Response of prairie voles, Microtus ochrogaster (Rodentia, Arvicolidae), to scent over-marks of two same-sex conspecifics: A test of the scent-masking hypothesis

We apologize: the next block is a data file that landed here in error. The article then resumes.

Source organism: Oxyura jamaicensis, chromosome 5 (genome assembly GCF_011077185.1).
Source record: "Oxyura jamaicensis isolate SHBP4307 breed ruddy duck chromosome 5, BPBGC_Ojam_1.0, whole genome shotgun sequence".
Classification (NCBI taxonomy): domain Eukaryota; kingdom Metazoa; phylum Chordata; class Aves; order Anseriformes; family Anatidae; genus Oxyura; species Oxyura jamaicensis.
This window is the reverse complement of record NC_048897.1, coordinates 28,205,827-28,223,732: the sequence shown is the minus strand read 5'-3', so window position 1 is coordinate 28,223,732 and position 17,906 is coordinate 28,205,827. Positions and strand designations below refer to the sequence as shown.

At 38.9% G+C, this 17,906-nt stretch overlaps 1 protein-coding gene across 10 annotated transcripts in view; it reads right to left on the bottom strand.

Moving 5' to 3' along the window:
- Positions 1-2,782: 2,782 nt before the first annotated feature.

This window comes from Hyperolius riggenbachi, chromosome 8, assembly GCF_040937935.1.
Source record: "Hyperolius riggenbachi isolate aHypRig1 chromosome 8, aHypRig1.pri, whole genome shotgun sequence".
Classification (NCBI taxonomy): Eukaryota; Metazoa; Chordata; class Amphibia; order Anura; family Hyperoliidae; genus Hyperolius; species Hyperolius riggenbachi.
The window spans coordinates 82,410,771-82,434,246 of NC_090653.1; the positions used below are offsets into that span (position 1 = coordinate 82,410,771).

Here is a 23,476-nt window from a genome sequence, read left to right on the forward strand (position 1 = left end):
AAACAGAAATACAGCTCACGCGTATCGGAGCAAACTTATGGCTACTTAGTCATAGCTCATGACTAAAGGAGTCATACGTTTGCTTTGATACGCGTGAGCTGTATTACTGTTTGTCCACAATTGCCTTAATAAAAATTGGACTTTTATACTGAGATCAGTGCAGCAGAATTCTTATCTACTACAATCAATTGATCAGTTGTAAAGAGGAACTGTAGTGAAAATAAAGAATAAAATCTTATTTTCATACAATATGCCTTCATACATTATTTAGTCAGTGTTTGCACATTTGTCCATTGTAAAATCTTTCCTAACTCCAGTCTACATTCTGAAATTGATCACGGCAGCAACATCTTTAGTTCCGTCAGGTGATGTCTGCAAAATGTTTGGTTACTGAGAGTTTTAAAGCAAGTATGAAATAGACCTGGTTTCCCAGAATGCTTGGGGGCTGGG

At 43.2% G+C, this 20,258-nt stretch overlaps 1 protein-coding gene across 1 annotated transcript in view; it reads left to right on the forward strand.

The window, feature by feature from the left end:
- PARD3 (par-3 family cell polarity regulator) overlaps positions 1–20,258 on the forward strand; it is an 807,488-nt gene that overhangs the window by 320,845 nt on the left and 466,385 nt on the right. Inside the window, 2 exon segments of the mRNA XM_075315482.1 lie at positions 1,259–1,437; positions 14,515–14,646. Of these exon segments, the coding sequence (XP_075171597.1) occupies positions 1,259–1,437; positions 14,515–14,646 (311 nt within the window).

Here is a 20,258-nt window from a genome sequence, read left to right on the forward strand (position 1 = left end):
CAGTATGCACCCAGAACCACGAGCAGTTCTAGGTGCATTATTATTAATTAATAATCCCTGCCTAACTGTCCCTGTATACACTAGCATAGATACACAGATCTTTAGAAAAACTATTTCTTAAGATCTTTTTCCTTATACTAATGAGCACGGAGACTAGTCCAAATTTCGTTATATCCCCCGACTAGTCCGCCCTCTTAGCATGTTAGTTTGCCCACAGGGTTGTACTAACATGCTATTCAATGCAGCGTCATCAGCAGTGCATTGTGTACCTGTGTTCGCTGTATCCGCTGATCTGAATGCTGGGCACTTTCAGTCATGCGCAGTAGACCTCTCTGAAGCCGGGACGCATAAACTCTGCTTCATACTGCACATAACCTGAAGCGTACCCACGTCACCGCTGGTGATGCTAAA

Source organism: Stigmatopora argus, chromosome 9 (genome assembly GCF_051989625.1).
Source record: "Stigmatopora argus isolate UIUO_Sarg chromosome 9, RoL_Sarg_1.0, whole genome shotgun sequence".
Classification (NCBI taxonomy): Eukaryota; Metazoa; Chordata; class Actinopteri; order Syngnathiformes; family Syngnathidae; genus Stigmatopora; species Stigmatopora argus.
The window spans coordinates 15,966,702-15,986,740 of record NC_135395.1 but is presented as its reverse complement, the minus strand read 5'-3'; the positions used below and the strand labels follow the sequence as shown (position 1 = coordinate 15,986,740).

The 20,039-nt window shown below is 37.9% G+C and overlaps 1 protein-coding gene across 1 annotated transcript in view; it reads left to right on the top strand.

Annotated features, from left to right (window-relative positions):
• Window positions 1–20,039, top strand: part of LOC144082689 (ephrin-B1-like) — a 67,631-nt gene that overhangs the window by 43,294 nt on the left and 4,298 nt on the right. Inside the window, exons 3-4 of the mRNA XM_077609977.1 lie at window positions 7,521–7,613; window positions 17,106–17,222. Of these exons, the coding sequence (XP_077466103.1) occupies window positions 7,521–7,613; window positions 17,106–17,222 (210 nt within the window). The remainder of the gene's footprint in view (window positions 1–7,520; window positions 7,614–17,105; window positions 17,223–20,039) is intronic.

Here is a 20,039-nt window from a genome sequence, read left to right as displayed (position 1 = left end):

Previous work shows that after investigating a same-sex over-mark, two nonmonogamous species, meadow voles and golden hamsters, preferred the odor of the top-scent donor to that of the bottom-scent donor, and behaved as the odor of the bottom-scent donor was not familiar. This finding supported the scent-masking hypothesis; one of three hypotheses suggested previously to account for how an animal responds to the overlapping scent marks of two same-sex conspecifics. The present experiments tested whether one of these hypotheses, either scent-masking, scent-bulletin-board, or scent-blending, predicts how a monogamous species, the prairie vole, responds to such over-marks. Our data show that none of the three hypotheses adequately describes the way in which prairie voles respond to conspecific over-marks. Although prairie voles preferred the top scent to the bottom scent, they behaved as if the latter scent was familiar and less important than a novel scent (a scent not part of the over-mark). Overall, the data suggest that the manner in which males and females respond to same-sex over-marks reflects the different tactics they may use to attract and compete with conspecifics in monogamous and nonmonogamous species.

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